* Youth Buyology: why youth buy

Amazon Books

* Fans (from like to loved)
* Youth Marketing 101 (how to win the youth market without advertising)

Customer Experience Newsletter

Get the Customer Experience Newsletter

* CX Trends & Research
* Customer psychology & social motivations
* Digital anthropology


A Fantastic Customer Experience Doesn’t End With the Sale

A Fantastic Customer Experience Doesn’t End With the Sale

Source

Amazon and other customer experience innovators recognize the power that comes with owning the last mile, and a fierce battle is brewing as they institute new strategies, processes and technologies to deliver products faster and with greater reliability. Amazon has spent billions in the past few years setting up more than 50 fulfillment centers in some of the largest metropolitan areas in a bid to close the distance gap between center and doorstep and make same-day delivery a reality. And let’s not get started on the drones.

As Amazon evolves its same-day delivery service, it could feasibly complement or eradicate its existing carrier relationships by rolling out its own transportation fleet. Much of the infrastructure is already in place, and it would give Amazon the sought-after final link between purchase and the customer.

EBay and Google are trying to one-up Amazon with new delivery services that leverage local store inventory. For its eBay Now service, eBay partners with local retailers like Target and Toys “R” Us, which serve as distribution centers. It employs “valets” who are dispatched to shop for the items on a customer’s list and deliver them to their doorstep within an hour. Google’s shopping service operates in much the same way. Although these services are fast out of the gate, there are major concerns about the ability to scale and turn a profit with such a labor-intensive approach. As Forrester analyst Sucharita Mulpuru aptly frames it, “It is an H.R. issue, not a tech issue.”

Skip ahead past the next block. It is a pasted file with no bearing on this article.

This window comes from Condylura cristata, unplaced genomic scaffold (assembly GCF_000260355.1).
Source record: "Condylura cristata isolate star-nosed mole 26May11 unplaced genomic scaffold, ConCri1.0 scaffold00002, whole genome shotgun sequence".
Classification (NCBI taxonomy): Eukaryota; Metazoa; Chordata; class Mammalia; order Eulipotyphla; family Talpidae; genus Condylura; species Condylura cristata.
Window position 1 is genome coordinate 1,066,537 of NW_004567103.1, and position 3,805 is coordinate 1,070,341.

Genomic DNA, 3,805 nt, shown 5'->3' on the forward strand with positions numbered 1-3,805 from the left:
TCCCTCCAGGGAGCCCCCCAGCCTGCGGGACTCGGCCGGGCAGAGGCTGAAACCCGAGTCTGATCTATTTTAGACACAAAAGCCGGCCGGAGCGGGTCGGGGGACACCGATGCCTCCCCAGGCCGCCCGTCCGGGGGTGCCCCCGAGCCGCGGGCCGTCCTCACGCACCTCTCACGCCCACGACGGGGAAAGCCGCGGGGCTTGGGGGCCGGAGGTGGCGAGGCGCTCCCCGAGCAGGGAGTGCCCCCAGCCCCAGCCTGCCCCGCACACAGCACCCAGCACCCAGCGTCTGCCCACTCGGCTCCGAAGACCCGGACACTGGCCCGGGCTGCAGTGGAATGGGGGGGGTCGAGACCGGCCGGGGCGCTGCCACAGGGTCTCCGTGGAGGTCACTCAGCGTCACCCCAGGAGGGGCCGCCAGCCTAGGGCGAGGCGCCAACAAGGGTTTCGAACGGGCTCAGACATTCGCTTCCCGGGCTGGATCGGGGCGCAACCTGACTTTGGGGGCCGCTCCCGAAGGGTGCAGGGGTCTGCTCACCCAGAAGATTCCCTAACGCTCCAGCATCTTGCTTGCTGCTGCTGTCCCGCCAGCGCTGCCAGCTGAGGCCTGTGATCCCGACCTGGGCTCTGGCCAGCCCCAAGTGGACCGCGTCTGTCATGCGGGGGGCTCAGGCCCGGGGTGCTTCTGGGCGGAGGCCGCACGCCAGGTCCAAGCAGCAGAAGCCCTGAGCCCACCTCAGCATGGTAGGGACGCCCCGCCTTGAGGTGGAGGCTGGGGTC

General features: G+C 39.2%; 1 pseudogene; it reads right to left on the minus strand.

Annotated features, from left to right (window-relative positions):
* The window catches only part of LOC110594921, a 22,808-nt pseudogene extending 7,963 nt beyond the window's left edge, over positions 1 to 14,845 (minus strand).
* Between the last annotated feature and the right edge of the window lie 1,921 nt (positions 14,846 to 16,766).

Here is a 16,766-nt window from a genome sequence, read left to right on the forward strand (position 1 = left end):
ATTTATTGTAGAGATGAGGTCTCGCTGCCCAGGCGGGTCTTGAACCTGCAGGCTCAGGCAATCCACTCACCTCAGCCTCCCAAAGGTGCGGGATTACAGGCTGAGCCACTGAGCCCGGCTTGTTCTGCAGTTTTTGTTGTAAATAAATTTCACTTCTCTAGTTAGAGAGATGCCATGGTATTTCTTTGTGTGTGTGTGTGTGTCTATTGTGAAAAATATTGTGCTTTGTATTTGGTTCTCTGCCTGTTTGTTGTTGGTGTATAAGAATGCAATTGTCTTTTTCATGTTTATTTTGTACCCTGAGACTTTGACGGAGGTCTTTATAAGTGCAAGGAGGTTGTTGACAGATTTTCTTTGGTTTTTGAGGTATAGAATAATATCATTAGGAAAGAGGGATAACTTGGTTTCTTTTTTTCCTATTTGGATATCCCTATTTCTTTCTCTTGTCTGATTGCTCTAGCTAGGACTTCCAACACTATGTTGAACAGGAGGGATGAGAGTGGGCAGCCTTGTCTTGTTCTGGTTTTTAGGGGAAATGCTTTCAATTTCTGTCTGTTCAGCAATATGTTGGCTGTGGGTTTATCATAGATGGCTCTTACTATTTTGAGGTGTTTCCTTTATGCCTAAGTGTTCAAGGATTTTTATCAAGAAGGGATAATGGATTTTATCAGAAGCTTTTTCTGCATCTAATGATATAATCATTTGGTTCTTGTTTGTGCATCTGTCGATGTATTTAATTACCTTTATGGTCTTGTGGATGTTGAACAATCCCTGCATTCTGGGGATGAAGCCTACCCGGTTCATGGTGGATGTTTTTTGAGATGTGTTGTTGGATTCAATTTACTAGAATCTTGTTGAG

In a bid to recoup some market share from Amazon, traditional retailers like Walmart are taking an omnichannel approach whereby consumers can shop online and pickup their merchandise in the store on the same day. The company has gone so far as to institute a locker service in many of its stores to facilitate in-store fulfillment. Considering that two-thirds of Americans live within five miles of a Walmart, it could potentially have the biggest distribution network of all.

The future requires an exceptional customer experience from first click through delivery.

Even if you’re not positioned to own the last mile, there are some steps that you can take to ensure any glitches in your fulfillment process do not cost you a new or repeat customer.

Above all, remain transparent.

Give your customers radical transparency into the status of their order and notify them immediately of any hold-ups, complete with an explanation. You’ll find they’ll be more willing to forgive delays if they know what’s going on. Remember not to finger-point at the delivery service because, to your customers, there’s no difference between you and the service that drops their goods at the door.

Customer Service at Every Stage of Growth: How Zappos Delivers Exceptional Customer Experience

How to increase Loyalty with Customer Experience (Presentation)

How Zappos Creates Customer Experience when employees answer the phone

How to deliver a better Customer Experience with Invisible Innovation (Presentation)